Why doesn’t the summer solstice have the earliest sunrise or latest sunset of the year?

 Why doesn’t the summer solstice have the earliest sunrise or latest sunset of the year?

It’s up to the complicated discrepancy between our stupid human clocks and the actual length of the day. Measured from one solar noon—when the sun is at its highest point in the sky—to the next, the days around the solstice are actually approximate 15 seconds longer than 24 hours. But that means solar noon rarely coincides with noon on your watch, which in turn shifts sunrise and sunset times on the watch.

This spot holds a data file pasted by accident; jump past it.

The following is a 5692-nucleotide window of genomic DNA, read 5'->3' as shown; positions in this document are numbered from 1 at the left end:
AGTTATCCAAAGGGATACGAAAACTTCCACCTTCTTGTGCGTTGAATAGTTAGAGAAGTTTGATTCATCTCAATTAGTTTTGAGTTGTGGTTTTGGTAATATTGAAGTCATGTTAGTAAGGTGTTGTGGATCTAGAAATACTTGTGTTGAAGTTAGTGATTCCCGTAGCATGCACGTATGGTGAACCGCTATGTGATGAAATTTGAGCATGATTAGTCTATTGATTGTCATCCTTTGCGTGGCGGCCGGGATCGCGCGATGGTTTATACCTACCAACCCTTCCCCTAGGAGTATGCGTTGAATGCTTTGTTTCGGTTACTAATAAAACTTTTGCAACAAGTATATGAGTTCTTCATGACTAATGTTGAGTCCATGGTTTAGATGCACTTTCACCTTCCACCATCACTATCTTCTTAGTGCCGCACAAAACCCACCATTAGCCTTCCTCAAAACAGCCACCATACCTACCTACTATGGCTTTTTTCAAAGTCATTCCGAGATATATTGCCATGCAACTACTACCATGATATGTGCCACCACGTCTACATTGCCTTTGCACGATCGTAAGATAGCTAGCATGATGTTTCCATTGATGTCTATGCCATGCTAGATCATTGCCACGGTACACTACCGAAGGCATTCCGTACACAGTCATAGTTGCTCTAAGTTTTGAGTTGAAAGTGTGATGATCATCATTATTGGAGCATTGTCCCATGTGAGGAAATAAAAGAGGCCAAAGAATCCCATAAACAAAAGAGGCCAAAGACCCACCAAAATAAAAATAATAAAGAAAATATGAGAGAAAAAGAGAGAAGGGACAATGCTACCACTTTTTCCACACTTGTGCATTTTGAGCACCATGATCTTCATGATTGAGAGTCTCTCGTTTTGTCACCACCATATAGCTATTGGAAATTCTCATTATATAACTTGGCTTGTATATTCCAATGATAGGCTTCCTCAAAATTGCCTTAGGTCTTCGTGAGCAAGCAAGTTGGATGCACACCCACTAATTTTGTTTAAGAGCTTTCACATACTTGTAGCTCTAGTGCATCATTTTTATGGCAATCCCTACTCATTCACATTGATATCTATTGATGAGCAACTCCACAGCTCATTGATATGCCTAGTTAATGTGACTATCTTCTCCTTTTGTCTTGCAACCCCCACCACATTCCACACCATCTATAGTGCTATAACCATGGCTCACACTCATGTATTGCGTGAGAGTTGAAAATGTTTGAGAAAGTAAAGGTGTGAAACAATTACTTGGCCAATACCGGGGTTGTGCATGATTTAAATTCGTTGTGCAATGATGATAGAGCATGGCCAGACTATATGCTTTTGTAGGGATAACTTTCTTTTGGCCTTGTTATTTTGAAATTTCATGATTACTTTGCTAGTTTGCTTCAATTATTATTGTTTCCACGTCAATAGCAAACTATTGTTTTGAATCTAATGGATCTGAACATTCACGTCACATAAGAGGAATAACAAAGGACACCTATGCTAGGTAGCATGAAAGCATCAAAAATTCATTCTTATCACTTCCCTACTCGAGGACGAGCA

Although there is more daylight on the summer solstice than on any other day of the year, the earliest sunrise comes before the summer solstice and the latest sunset after.

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